Winter slow-roasted tomatoes

Merry almost Christmas! Why am I posting about tomatoes? It is the first day of winter and tomatoes are at their peak in the thick heat of the summer, not in this cold, cold winter. The reason is a few weeks back my mother-in-law gave me a quart of cherry tomatoes. My father-in-law had bought them at the supermarket because she likes to munch on them year-round, but apparently he had bought the wrong kind so she passed them along to us in case we would eat them.

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Ready for the oven

I consider it a gift (or a curse) of mine to not waste food. I either try to repurpose it or eat it as is. Sometimes I forgive myself if I realize I’m taking it a little too far and I will throw something away, but most of the time I try to think of creative ways to use it. Though I like tomatoes, I don’t get excited about eating them by the handful, particularly in the off season when they tend to be lackluster. When I worked at a country club in Ohio we would roast the little beauties in a low oven with dried herbs and oil until they puckered into sweet, intensified tomato gems. To be honest, I can’t remember how we served them after that: on salads perhaps, or as part of an appetizer. However you decide to use them, they will make a most excellent winter condiment to spice up your lunch sandwich, mix into your pasta, or to toss into your green salad. There is really no recipe, just guidelines, so take them with a grain of salt.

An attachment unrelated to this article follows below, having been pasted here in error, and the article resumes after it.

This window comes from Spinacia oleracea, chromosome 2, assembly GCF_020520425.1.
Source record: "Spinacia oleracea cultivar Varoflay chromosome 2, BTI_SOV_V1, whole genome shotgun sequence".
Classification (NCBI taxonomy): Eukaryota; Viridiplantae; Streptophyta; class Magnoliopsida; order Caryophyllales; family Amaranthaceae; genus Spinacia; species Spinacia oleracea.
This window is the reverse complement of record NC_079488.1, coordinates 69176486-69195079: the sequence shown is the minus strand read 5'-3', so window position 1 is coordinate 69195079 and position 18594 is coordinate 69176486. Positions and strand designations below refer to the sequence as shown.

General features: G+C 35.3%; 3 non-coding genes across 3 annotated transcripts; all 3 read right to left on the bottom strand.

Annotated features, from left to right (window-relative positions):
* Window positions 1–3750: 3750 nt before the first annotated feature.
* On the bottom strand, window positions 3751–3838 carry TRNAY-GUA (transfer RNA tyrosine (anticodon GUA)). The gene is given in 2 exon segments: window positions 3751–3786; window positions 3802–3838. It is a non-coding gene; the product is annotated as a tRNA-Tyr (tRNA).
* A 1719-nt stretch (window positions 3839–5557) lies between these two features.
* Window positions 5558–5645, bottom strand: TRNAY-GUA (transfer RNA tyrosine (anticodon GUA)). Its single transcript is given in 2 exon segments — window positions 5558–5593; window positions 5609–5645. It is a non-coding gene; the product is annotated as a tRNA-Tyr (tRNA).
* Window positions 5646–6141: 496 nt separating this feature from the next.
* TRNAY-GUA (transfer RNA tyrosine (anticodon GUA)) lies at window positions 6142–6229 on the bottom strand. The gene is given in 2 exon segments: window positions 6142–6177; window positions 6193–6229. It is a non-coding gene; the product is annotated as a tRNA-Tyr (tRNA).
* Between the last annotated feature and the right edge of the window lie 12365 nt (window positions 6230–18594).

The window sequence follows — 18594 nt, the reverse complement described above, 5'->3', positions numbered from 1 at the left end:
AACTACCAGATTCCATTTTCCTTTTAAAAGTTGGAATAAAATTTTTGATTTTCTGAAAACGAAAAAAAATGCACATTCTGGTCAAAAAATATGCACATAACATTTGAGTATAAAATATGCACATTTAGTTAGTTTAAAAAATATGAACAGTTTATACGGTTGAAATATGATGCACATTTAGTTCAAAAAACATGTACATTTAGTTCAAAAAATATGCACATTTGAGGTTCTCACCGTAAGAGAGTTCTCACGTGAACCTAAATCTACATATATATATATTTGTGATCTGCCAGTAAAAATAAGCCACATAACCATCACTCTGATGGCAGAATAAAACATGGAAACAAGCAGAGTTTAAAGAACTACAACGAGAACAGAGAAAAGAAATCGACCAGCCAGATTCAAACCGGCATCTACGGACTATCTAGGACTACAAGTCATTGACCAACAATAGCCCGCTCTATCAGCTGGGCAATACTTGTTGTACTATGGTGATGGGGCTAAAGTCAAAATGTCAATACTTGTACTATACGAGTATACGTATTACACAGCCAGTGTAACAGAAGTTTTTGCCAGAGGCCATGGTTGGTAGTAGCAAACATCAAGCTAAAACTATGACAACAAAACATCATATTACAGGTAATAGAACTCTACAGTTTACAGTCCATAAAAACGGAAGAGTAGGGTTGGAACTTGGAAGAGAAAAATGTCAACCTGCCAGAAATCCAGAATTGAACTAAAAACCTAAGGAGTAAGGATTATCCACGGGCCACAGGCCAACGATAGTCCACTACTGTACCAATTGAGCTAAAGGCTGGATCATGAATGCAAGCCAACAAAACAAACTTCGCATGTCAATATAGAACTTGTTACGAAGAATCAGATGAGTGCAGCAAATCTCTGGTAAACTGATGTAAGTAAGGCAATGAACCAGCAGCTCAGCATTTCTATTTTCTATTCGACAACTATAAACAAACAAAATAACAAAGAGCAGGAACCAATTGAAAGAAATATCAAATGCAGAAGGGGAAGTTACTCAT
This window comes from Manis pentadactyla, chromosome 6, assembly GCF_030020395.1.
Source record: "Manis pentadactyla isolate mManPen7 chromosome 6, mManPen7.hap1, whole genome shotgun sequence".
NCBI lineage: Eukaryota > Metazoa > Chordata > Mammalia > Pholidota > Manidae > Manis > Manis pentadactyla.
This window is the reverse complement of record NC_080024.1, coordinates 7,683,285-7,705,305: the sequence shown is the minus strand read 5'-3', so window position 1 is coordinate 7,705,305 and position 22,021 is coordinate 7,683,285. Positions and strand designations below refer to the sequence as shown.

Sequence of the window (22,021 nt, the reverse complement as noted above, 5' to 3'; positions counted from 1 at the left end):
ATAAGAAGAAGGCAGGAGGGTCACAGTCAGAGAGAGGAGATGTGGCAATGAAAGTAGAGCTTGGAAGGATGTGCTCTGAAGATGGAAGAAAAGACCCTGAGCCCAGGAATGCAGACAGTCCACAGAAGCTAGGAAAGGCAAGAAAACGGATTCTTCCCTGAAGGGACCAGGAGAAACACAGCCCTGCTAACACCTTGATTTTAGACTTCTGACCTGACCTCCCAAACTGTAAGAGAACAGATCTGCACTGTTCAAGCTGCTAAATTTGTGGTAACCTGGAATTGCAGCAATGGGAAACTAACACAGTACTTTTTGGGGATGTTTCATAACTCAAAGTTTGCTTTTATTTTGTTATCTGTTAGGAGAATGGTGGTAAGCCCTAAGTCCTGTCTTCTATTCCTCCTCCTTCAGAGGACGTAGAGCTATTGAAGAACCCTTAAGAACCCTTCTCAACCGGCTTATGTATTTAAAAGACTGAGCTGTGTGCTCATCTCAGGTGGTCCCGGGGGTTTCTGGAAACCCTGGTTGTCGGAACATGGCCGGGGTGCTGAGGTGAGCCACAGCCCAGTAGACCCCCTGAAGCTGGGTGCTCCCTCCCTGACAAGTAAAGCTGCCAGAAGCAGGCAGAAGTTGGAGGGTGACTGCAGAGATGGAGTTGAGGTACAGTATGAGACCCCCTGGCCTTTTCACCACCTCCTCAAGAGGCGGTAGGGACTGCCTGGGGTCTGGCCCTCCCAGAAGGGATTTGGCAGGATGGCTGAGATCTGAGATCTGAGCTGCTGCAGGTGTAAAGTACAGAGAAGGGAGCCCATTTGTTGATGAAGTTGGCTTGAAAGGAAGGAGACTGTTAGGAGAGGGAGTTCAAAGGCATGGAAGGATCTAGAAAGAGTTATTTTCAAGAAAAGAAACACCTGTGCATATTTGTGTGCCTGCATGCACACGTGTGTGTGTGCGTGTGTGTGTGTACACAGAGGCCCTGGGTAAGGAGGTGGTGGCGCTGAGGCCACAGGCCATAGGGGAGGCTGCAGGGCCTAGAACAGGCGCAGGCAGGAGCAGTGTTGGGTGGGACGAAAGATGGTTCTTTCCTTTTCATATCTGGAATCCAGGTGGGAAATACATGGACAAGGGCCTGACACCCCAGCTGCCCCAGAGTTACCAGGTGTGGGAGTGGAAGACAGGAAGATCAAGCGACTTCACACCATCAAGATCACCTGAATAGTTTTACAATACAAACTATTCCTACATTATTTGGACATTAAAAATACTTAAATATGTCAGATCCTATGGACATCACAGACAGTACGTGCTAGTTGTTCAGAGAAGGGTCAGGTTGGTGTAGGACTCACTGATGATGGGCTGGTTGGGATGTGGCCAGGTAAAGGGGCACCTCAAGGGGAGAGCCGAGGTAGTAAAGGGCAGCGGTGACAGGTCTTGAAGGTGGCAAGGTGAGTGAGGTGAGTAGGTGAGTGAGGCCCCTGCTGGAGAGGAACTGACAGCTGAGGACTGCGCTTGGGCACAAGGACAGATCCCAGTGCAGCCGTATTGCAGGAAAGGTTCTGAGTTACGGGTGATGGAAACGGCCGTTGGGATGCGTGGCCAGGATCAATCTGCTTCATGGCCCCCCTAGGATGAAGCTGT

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Blistered and beautiful

Roasted Tomatoes

inspired by Smitten Kitchen

1 quart of cherry or grape tomatoes

1 head of fresh garlic

salt, pepper, and other herbs

olive oil or canola oil

Preheat your oven to 250 degrees F. Rinse tomatoes and slice in half from stem to bottom. Toss to coat in oil, a tablespoon or two maybe. Sprinkle with coarse salt, pepper, and other herbs desired such as thyme, rosemary, or basil. Break up the garlic into cloves (unpeeled) and toss with tomatoes. Spread on a parchment paper-lined baking sheet and roast until puckered and sweet. This should take 1-2 hours. Let cool or use right away. You can keep the garlic cloves whole and peel them before use or peel and chop finely or mash into tomatoes. If you don’t use right away, feel free to store in the fridge with a little bit of oil. Note that if you use olive oil it will solidify around the tomatoes in large yellowy chunks, but it will liquefy again when heated.

Possible uses: Mix into pasta, soups, salads, or sandwiches.

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